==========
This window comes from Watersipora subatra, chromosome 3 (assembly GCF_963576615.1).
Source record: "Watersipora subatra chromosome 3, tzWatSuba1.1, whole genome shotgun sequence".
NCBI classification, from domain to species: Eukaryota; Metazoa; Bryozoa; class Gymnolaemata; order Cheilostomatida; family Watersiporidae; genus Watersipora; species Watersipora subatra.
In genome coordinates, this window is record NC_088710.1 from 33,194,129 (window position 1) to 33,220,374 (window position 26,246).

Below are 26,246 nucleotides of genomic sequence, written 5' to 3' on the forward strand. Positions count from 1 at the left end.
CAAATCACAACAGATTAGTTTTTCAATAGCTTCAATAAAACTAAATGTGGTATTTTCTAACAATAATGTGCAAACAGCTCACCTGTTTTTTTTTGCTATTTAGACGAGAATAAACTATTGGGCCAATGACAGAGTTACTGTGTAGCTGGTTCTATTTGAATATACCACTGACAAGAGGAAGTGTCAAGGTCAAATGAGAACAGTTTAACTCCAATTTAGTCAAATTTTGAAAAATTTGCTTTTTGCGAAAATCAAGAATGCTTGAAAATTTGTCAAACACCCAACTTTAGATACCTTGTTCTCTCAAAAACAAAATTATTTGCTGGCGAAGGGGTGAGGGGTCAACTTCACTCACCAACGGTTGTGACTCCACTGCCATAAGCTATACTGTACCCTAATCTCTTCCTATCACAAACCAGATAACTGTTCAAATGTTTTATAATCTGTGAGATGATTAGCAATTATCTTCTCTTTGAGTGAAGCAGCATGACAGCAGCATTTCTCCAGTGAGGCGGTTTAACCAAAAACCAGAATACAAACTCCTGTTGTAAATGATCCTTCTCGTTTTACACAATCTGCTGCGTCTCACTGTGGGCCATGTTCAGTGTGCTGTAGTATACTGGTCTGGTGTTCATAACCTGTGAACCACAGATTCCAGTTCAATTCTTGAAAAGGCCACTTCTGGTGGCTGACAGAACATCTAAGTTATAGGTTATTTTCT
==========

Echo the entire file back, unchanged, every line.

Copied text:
This window comes from Watersipora subatra, chromosome 3 (assembly GCF_963576615.1).
Source record: "Watersipora subatra chromosome 3, tzWatSuba1.1, whole genome shotgun sequence".
NCBI classification, from domain to species: Eukaryota; Metazoa; Bryozoa; class Gymnolaemata; order Cheilostomatida; family Watersiporidae; genus Watersipora; species Watersipora subatra.
In genome coordinates, this window is record NC_088710.1 from 33,194,129 (window position 1) to 33,220,374 (window position 26,246).

Below are 26,246 nucleotides of genomic sequence, written 5' to 3' on the forward strand. Positions count from 1 at the left end.
CAAATCACAACAGATTAGTTTTTCAATAGCTTCAATAAAACTAAATGTGGTATTTTCTAACAATAATGTGCAAACAGCTCACCTGTTTTTTTTTGCTATTTAGACGAGAATAAACTATTGGGCCAATGACAGAGTTACTGTGTAGCTGGTTCTATTTGAATATACCACTGACAAGAGGAAGTGTCAAGGTCAAATGAGAACAGTTTAACTCCAATTTAGTCAAATTTTGAAAAATTTGCTTTTTGCGAAAATCAAGAATGCTTGAAAATTTGTCAAACACCCAACTTTAGATACCTTGTTCTCTCAAAAACAAAATTATTTGCTGGCGAAGGGGTGAGGGGTCAACTTCACTCACCAACGGTTGTGACTCCACTGCCATAAGCTATACTGTACCCTAATCTCTTCCTATCACAAACCAGATAACTGTTCAAATGTTTTATAATCTGTGAGATGATTAGCAATTATCTTCTCTTTGAGTGAAGCAGCATGACAGCAGCATTTCTCCAGTGAGGCGGTTTAACCAAAAACCAGAATACAAACTCCTGTTGTAAATGATCCTTCTCGTTTTACACAATCTGCTGCGTCTCACTGTGGGCCATGTTCAGTGTGCTGTAGTATACTGGTCTGGTGTTCATAACCTGTGAACCACAGATTCCAGTTCAATTCTTGAAAAGGCCACTTCTGGTGGCTGACAGAACATCTAAGTTATAGGTTATTTTCT